• For situations where only a real fish tape will do, you may be able to rent one by the day at one of those tool rental places. The price is usually outrageous (I've been charged $20 a day), but it's cheaper than buying one and using it only the once.

Installing Face Plates and Connectors

Although I already have the necessary face plates installed, I'll detail the process for those of you who don't.

You can buy faceplates that have various combinations of connectors (telephone, 10Base2 coax, 10/100BaseT, etc.) permanently attached, but I suggest that you avoid these. I prefer the modular faceplates that you can buy from AT&;T, Leviton, ICC, and many other vendors. The faceplates cost about a dollar each, and have from two to eight holes about 3/8" square. You can snap various modular connectors into these holes--everything from RJ-11 telephone jacks to network jacks to cable TV jacks. You won't find these faceplates and modular connectors at your local home center, but you can get them at a Graybar or similar supply house.

The jacks themselves range in price from a couple of dollars up, depending on their type, and are available in various colors, as are the faceplates themselves. You cover the unused holes with a blank cover that costs about 10 cents. Once you have the faceplates and connectors you need, there are a couple of ways of installing them.

The traditional method - cut a rectangular hole in the sheetrock and mount an old-work box (one of those blue plastic things you can pick up at Home Depot for 69 cents). The old-work box has small wings that spread as you drive a screw and clamp the box against the sheetrock. At the top and bottom rear of the box there are knock-outs through which you can route the cable. Using this method makes it much more difficult to add new cable runs later. Although you must use a box to meet code when you're running power lines, you don't need the box to meet code if all you're installing is low-voltage signal cables (like network cables). I suggest you dispense with the box and use one of the following methods.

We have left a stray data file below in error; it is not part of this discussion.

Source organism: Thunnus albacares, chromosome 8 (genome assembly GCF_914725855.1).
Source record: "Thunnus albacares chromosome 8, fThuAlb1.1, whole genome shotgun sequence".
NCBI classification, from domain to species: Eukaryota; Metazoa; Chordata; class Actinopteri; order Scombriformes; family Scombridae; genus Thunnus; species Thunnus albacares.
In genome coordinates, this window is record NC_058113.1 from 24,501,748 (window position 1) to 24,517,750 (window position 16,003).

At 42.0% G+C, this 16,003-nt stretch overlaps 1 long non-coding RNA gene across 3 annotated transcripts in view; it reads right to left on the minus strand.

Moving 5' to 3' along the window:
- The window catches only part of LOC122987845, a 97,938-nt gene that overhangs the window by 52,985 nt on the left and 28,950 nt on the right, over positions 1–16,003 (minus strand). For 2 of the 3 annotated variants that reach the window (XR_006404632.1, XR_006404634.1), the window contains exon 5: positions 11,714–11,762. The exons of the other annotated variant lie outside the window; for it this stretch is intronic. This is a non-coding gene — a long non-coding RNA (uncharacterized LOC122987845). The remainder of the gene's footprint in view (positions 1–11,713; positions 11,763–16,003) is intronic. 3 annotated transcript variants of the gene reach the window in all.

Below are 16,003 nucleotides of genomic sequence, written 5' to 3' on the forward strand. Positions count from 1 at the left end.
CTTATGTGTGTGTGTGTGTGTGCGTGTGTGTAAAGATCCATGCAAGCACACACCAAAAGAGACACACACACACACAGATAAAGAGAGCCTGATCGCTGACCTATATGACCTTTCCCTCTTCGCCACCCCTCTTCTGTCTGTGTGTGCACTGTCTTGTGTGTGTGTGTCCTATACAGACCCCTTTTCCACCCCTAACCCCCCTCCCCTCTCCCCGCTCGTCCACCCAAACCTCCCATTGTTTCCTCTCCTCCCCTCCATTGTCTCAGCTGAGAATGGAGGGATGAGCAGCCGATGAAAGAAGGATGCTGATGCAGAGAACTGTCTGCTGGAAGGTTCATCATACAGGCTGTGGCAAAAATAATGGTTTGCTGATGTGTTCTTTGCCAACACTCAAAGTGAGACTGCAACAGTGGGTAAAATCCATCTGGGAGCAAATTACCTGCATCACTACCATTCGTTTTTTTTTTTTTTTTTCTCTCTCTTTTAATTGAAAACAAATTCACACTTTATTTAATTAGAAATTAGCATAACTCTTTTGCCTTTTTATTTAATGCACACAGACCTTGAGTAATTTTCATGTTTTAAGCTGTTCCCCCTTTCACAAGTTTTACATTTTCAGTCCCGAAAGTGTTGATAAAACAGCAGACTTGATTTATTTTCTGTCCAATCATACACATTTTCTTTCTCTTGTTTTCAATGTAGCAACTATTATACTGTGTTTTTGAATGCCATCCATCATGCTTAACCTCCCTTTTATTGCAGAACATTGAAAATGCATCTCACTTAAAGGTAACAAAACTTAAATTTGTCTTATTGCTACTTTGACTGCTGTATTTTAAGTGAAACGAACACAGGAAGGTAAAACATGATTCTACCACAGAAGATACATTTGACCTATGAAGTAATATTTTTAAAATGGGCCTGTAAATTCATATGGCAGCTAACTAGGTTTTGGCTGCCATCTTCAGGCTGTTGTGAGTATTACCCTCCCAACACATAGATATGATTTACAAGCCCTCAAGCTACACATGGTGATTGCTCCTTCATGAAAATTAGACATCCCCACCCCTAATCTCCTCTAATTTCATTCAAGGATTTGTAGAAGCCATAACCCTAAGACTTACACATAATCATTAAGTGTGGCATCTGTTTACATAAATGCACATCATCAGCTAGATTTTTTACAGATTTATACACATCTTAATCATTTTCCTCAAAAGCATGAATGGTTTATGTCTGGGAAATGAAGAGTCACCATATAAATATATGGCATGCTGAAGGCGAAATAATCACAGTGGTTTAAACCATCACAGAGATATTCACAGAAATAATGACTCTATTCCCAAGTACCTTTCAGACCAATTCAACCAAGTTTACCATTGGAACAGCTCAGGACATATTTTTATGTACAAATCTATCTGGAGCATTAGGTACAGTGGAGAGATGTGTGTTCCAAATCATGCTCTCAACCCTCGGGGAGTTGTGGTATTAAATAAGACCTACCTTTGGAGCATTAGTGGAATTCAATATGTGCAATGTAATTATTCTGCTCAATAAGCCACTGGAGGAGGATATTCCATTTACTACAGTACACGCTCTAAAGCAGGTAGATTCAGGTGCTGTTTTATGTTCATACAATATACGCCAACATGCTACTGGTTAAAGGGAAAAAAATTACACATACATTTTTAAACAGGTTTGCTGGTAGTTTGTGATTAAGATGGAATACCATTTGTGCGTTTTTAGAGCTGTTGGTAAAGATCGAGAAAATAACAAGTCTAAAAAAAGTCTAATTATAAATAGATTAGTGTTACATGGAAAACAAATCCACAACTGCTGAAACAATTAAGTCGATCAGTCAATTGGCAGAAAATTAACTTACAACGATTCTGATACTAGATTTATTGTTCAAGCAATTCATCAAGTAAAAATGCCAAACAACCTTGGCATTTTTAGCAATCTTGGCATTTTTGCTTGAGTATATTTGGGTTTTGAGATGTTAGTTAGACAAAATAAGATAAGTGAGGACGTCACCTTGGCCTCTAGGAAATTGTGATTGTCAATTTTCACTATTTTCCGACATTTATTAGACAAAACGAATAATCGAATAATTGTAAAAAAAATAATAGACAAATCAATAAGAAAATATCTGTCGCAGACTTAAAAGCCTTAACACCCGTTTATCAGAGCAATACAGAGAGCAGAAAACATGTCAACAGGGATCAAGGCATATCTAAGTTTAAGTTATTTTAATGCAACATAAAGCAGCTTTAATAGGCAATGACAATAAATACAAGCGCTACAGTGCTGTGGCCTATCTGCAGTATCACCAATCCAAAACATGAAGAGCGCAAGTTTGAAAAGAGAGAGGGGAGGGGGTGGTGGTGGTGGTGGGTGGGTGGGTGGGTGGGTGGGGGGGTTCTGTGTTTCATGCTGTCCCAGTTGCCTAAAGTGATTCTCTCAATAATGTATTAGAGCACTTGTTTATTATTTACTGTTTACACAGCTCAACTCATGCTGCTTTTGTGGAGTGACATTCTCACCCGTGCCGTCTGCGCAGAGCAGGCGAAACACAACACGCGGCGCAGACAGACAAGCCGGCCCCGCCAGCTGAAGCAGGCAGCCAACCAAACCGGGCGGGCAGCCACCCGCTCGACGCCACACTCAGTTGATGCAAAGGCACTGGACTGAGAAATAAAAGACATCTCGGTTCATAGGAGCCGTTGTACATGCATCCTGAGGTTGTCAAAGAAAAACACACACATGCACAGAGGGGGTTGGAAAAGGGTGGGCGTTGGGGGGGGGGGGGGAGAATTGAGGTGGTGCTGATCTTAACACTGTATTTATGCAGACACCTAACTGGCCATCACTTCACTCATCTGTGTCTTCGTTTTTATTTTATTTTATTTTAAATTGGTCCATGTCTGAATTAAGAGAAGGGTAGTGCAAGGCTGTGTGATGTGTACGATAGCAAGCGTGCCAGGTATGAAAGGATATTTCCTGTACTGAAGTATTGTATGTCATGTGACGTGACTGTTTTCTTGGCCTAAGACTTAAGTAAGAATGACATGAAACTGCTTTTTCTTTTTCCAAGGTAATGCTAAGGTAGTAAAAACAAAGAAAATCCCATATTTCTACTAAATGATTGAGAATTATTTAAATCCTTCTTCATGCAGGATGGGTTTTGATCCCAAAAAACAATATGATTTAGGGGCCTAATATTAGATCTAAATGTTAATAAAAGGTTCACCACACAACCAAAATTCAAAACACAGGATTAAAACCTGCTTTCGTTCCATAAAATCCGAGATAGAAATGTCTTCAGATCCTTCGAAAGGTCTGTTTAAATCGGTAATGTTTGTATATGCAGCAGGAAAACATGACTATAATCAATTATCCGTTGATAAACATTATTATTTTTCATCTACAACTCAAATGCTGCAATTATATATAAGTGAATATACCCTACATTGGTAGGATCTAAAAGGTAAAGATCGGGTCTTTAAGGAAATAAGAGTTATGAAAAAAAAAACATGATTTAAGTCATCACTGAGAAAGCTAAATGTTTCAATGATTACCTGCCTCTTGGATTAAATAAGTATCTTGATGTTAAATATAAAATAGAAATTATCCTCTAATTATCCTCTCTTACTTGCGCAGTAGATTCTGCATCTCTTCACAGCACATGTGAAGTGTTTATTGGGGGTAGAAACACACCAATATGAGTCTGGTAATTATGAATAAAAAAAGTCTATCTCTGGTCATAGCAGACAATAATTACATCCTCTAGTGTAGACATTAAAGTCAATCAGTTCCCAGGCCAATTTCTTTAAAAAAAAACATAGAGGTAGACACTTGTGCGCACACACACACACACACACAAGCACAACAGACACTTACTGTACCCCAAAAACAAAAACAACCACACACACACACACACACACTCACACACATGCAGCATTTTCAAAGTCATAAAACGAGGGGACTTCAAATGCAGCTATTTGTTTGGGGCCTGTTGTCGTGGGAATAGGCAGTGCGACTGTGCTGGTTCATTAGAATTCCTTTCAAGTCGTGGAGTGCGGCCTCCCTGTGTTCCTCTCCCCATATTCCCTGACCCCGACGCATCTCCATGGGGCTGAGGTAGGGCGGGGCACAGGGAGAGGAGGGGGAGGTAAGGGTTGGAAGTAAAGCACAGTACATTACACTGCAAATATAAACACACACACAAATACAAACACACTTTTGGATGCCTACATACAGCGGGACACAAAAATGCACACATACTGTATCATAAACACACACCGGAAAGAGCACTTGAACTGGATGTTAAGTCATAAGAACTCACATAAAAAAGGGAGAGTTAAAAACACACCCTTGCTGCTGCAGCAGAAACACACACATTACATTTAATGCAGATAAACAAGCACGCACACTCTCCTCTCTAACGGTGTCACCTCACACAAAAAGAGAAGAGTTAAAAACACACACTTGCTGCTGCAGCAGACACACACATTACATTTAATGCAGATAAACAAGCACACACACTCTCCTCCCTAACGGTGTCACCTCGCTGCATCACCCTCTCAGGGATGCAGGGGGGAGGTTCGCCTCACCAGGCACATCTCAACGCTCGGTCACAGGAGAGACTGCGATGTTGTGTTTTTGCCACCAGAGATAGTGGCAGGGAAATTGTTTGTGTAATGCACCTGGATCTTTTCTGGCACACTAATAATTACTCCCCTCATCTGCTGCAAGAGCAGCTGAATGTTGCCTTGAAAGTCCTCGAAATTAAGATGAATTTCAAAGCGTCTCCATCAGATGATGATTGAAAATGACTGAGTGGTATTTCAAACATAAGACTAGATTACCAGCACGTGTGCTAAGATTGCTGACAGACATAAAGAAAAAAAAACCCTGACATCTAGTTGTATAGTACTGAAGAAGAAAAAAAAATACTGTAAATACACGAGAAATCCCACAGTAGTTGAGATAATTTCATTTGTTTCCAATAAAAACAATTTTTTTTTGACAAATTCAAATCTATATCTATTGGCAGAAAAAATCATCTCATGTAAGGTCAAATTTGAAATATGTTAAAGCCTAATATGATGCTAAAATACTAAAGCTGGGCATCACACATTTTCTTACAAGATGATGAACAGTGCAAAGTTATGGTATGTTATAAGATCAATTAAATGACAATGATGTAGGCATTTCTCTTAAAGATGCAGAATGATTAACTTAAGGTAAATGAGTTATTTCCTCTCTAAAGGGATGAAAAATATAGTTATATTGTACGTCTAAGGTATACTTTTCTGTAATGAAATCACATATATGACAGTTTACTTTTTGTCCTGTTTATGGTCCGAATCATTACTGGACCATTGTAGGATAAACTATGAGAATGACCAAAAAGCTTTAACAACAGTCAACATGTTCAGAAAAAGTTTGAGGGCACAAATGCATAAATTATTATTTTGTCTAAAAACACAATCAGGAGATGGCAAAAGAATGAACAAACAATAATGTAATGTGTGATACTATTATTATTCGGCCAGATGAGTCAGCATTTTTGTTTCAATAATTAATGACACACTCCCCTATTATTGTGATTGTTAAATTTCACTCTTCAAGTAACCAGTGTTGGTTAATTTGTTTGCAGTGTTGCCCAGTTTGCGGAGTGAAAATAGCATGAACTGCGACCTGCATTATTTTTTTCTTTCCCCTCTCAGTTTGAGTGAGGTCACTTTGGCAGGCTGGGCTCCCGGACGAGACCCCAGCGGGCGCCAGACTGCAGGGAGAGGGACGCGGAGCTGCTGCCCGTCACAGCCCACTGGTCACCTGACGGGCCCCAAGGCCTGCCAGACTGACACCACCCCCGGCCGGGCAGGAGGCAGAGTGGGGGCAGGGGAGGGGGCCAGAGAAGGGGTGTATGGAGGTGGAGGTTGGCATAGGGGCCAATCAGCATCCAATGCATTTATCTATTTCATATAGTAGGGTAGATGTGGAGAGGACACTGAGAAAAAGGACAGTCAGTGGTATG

The quick-and-dirty method - hold the faceplate against the sheetrock and use it as a template to mark the location of the screw holes in the faceplate. Use a pencil to trace the outline of the faceplate very lightly onto the wall. At the positions you marked, drill two small starter holes in the sheetrock and press in two plastic screw anchors to hold the screws that secure the faceplate. Drill a third larger hole midway between the two screw anchors, and insert a coathanger with a hook on the end through that hole. Use a sharp knife to score a deep line to define the cutout in the sheetrock, keeping inside the faceplate outline, and staying at least 1/4" to 3/8" from the screw anchors. Tap the cutout section sharply to break the sheetrock free, and use the coathanger to pull the cutout section clear.

The right method - ask the hardware store guy for "battleship clips". If he has no idea what you mean (which is likely), describe them for him. If he doesn't carry them, head for the electrical supply store. They'll know. A battleship clip is a thin metal template that fits a rectangular cutout you make in the sheetrock. Unlike a box, the battleship clip does not extend back past the rear of the sheetrock, and makes it easy to add cables later. The clip has a metal wing on each side that resembles the outline of a battleship as seen from above. You place the clip in the cutout and bend the wings back against the sheetrock to secure the clip. The clip itself contains the screw holes to which you secure the faceplate.

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Copyright 1998 by Robert Bruce Thompson. All Rights Reserved.